Immigration Applications can Succeed or Fail on Legal Technicalities
US And Canada Immigration Applications can be affected by small mistakes
There are cases when the law works in your favor and cases when it does not.
In our immigration law practice, we see many immigration applications get approved or get refued based on legal technicalities. In some cases, there are immigration applications that are very strong but because of some unanticipated issue, the case is rejected. It usually does not go the other way – where the application is approved – unless an immigration lawyer is involved to “point out” where the Visa Officer may have made an error assessing the application.
Specific cases of Immigration Applications being denied because of mistakes
In one case, reported by the National Post on November 27, 2008 , a man’s Spousal Sponsorship Application was allowed to proceed even though the man was convicted of killing sister-in-law in India 11 years ago by dousing her in kerosene and setting her on fire.
According to the Federal Court of Canada, this man will be allowed to sponsor his new wife for Canada Immigration. The Federal Court’s ruling was based on a legal technicality that regulations preventing a person from sponsoring an immigrant for criminality are based on convictions against blood relatives. This means that because this man killed his sister-in-law and not a blood relative or a”family member”, he is allowed to sponsor his new wife.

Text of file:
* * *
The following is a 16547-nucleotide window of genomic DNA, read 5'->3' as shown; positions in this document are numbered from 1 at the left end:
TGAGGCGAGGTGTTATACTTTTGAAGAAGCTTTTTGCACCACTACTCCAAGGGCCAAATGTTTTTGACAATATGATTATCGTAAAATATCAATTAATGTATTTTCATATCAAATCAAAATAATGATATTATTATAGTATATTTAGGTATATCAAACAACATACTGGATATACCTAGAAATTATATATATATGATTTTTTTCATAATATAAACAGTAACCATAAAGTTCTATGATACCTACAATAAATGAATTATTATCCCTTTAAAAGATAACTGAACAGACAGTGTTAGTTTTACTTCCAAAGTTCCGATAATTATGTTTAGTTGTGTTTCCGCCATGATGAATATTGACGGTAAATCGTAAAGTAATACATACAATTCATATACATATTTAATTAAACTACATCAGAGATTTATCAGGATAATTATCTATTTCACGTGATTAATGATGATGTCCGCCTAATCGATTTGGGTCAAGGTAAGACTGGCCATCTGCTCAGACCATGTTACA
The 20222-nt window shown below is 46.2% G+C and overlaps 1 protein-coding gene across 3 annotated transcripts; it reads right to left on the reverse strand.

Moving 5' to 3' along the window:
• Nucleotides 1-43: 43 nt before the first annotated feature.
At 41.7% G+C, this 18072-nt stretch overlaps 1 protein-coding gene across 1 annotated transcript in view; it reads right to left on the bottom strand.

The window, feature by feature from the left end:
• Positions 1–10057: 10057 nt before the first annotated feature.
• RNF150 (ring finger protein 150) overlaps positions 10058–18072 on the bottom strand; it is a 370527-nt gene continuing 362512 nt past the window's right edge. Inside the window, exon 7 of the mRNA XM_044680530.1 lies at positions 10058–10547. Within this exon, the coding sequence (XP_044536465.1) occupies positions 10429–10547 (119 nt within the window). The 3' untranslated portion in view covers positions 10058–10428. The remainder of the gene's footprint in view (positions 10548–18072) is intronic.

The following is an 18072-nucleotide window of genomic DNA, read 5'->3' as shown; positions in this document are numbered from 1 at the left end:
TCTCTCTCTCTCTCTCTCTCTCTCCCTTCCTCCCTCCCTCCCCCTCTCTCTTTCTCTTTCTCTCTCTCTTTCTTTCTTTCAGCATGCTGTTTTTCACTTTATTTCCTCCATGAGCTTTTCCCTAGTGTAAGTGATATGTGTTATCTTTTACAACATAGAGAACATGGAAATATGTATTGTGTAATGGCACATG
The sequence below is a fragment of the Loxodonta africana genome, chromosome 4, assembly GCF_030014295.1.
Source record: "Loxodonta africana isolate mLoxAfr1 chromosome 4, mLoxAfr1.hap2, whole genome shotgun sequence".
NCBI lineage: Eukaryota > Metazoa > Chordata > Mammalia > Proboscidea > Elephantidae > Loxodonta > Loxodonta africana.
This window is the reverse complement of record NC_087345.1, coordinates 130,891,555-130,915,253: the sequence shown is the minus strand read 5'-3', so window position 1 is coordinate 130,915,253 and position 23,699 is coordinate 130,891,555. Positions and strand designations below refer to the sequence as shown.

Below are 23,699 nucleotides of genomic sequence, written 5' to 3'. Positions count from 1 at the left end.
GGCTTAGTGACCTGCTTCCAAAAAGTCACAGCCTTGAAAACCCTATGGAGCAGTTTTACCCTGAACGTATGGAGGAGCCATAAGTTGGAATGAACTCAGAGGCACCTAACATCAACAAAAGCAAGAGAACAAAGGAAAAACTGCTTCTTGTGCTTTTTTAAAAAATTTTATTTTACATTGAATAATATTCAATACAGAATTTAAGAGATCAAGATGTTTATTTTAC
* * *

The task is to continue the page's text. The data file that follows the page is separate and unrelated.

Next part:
Whether or not you agree with the Federal Court’s decision, the point here is that it clearly shows that legal technicalities can make all the difference in successful immigration applications. If that man was convicted of say, killing his parents or siblings, then he would be prevented from sponsoring his new wife. But as the current law would have it, offences against in-laws are not counted.
Most would consider a sister-in-law a “family member”. However, this is not the case when it comes to the immigration legal defintion in this context. Sounds strange and contrary to common sense? Often the law is such and immigration lawyers, for better or worse, take advantage of this fact on behalf of their clients.[gravityform id=1 name=Havea Question? ]
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